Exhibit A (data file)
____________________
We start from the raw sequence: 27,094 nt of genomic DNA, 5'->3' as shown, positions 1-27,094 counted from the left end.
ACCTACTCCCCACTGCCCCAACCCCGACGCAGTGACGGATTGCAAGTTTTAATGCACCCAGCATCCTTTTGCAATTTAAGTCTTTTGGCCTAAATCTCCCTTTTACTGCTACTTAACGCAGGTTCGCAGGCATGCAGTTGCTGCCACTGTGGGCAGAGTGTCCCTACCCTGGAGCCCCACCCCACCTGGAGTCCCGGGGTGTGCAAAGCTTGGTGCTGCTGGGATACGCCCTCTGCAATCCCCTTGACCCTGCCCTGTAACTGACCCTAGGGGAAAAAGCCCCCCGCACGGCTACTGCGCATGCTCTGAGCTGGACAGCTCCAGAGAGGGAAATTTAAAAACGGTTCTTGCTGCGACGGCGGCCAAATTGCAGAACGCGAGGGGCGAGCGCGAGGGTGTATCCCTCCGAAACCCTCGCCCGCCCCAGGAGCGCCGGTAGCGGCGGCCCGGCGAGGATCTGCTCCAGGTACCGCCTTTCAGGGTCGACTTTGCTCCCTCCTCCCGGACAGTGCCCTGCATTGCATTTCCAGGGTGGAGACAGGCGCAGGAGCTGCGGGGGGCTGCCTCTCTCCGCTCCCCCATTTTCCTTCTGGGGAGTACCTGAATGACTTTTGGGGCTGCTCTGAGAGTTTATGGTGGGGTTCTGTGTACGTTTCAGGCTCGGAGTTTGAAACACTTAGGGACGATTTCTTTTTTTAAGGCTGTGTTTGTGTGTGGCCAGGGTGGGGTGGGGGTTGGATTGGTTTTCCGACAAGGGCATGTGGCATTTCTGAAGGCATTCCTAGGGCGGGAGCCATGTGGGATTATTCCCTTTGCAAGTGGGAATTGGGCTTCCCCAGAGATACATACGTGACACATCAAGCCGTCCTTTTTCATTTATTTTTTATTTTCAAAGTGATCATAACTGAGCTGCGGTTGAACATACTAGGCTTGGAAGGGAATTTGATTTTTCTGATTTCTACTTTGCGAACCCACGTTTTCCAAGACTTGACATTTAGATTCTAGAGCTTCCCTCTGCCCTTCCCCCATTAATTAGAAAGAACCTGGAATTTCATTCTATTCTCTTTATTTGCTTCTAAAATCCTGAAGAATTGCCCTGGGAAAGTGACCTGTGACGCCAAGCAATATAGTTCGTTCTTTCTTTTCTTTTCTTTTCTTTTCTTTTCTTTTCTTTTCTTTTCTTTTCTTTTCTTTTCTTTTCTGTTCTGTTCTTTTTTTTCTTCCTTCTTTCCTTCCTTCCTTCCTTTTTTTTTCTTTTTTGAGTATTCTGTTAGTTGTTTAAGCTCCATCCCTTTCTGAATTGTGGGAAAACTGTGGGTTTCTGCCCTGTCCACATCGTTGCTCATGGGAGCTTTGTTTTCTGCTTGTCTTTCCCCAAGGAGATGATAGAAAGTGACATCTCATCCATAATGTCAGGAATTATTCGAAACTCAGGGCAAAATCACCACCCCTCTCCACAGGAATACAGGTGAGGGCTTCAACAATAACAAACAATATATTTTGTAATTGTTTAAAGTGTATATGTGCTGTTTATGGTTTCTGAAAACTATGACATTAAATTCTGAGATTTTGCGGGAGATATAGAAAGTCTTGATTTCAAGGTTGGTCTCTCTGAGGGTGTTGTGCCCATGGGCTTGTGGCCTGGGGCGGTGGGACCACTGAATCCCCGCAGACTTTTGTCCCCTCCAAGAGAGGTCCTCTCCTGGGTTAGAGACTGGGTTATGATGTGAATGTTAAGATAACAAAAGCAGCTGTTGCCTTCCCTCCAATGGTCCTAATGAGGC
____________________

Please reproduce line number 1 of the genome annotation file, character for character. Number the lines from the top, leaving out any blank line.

We start from the raw sequence: 27,094 nt of genomic DNA, 5'->3' as shown, positions 1-27,094 counted from the left end.